As per our code and rituals, a speculative Mason is expected to exhibit the highest standards of honesty and integrity. Freemasons should comport themselves bearing in mind a sincere interest in others, just as we look out for our own interests. Masons should maintain a zeal and energy to build the Fraternity as a whole rather than individuals; this is the concept of the classic ethical theory of utilitarianism, which emphasizes the good for the totality of human beings above and beyond mere self-interest. The first lesson we learn in our Ritual is about truth, which is the basis of our friendship and the foundation of every virtue. A strict adherence to those principles will ensure that we will be respected wherever we may be, whether in the profane world or amongst ourselves in the “Mystic Tie.” As Albert Pike writes:
Masonry is not made for cold souls and narrow minds that do not comprehend its lofty mission and sublime apostolate. Here the anathema against lukewarm souls applies. To comfort misfortune, to popularize knowledge, to teach whatever is true and pure in religion and philosophy, to accustom men to respect order and the proprieties of life, to point out the way to genuine happiness, to prepare for that fortunate period, when all the factions of the Human Family, united by the bonds of Toleration and Fraternity, shall be but one household—these are labors that may well excite zeal and even enthusiasm.
-- Morals and Dogma, 8th Degree, “Intendant of the Building”
Due to our personal weaknesses and human imperfections, we are often and unavoidably prone to commit errors in judgment due to ignorance and lack of knowledge. Addressing such lapses in character, the Fifteenth to Eighteenth Degrees in the Rose Croix Chapter of the Scottish Rite teach “war against ignorance, intolerance and error, and that the chief stumbling block in the way to success is the indifference of its members and the world; every noble heart is God’s temple, and we should labor to establish the reign of love and peace, thus building a lasting temple of God.” Scripture posits this very thought as St. Paul reminds us: “Know ye not that ye are the temple of God…?” (1 Corinthians 3:16)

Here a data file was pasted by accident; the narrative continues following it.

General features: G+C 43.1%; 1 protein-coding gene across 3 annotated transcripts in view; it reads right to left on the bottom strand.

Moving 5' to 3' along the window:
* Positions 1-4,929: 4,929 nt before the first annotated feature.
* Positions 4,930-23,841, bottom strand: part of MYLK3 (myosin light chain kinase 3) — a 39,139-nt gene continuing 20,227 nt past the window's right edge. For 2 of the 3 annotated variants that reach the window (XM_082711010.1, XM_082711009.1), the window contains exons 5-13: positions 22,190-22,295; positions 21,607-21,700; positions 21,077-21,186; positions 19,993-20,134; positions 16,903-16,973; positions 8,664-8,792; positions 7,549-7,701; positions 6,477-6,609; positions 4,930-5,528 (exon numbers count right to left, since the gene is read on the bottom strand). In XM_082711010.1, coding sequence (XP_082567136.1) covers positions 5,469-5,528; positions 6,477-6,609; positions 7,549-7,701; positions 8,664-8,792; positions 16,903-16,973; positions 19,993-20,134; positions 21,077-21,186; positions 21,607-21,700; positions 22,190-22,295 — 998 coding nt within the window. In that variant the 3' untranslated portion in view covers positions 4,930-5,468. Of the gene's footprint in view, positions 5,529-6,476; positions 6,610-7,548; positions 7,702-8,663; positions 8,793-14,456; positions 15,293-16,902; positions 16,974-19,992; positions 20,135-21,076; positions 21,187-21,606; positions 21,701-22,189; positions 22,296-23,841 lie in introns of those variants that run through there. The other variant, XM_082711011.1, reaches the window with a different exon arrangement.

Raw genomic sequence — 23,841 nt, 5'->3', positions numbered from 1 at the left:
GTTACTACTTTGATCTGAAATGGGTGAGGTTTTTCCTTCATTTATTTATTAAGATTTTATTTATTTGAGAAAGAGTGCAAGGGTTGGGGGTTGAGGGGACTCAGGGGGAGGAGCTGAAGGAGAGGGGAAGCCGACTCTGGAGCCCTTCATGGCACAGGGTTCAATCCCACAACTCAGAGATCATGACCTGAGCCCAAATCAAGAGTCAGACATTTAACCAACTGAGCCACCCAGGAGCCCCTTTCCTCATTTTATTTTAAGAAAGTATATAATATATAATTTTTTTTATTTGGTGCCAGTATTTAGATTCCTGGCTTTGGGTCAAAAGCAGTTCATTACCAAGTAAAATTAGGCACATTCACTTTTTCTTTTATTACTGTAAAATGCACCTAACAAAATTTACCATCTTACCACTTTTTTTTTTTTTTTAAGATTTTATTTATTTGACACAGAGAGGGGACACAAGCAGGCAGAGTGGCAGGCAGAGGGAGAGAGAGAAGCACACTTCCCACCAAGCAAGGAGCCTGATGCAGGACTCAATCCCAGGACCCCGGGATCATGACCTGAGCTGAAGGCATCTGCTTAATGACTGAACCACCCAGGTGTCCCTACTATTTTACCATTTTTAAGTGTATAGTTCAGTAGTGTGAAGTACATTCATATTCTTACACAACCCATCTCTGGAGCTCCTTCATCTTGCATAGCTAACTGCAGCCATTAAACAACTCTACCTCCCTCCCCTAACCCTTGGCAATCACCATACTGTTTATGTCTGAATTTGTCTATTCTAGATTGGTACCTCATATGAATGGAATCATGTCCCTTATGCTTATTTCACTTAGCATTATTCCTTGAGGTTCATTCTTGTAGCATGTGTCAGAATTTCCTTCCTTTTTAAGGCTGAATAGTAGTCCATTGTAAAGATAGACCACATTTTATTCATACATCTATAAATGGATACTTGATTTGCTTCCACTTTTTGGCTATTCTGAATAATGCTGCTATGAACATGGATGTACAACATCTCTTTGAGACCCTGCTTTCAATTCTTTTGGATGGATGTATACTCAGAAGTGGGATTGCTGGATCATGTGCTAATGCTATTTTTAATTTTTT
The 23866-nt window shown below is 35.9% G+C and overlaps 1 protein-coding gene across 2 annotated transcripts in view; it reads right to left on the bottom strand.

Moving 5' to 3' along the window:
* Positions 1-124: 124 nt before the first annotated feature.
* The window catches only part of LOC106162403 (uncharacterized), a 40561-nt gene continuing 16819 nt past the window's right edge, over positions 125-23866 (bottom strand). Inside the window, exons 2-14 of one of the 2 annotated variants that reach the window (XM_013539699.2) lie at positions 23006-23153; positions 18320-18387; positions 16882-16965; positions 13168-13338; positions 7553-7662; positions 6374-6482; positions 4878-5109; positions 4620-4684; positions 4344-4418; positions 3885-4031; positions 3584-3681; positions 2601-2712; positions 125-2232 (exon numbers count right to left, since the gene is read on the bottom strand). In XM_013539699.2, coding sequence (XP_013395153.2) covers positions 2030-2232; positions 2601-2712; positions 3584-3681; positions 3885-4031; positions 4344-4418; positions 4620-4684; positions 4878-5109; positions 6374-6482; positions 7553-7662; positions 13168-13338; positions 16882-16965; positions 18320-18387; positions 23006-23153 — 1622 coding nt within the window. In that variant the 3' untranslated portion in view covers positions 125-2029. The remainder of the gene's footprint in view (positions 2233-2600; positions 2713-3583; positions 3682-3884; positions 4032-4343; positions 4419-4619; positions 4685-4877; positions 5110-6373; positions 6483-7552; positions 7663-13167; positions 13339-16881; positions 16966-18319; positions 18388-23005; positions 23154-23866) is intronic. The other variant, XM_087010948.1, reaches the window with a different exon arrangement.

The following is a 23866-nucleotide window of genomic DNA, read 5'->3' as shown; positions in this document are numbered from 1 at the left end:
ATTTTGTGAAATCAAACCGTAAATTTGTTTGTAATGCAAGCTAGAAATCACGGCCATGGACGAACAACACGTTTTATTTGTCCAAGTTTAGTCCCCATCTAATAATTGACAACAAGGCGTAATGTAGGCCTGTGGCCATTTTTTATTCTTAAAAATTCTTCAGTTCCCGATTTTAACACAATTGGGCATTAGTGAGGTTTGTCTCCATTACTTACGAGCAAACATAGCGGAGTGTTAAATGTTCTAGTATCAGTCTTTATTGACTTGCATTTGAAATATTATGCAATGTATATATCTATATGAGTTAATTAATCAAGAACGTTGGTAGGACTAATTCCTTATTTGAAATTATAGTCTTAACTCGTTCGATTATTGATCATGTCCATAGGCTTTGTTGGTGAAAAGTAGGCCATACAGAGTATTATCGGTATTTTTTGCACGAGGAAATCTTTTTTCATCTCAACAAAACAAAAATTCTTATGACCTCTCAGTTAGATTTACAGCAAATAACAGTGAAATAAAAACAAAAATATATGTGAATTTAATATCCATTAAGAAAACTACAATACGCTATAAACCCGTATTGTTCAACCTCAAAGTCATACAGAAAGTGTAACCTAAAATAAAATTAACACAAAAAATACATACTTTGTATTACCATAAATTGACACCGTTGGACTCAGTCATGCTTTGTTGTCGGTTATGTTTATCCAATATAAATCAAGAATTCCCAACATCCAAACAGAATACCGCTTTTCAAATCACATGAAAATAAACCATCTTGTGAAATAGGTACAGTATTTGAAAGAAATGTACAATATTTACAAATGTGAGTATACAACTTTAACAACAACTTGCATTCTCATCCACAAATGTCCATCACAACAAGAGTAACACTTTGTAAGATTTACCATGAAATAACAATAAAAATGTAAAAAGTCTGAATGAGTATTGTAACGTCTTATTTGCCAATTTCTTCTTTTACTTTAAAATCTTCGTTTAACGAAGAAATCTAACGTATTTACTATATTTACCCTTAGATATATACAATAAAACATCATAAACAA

In case of conflicts, due to divergence of opinions, civility should be practiced, and a Mason should acknowledge his shortcomings and avoid distorting or altering the facts. Remember, my Brethren, that we have joined the Fraternity with the concept of building friendship rather than generating animosity. It puzzles me how a Brother could hold a grudge against another and still go to the Lodge without first resolving or trying to resolve the issue. Please bear in mind that part of our commitment as Masons is a bond of friendship and at the very least the cessation of hostilities towards others within the Fraternity. Our enemy in most controversies is our own ego, which we ofttimes fail to subdue as we have promised upon taking the oath to improve ourselves, and thereby improve others.
This third leg of the Triple E, Ethics, should be instilled in the mind of serious Masons and uplift our standards, that we may be very proud of who we are! Then will the world at large be desirous of becoming a part of our distinguished society of Freemasons, or at the very least urged on to follow our example in creating a better, more humane world.
Sincerely and fraternally,
Charbel T. Fahed
Grand Master of Masons
Grand Lodge of the District of Columbia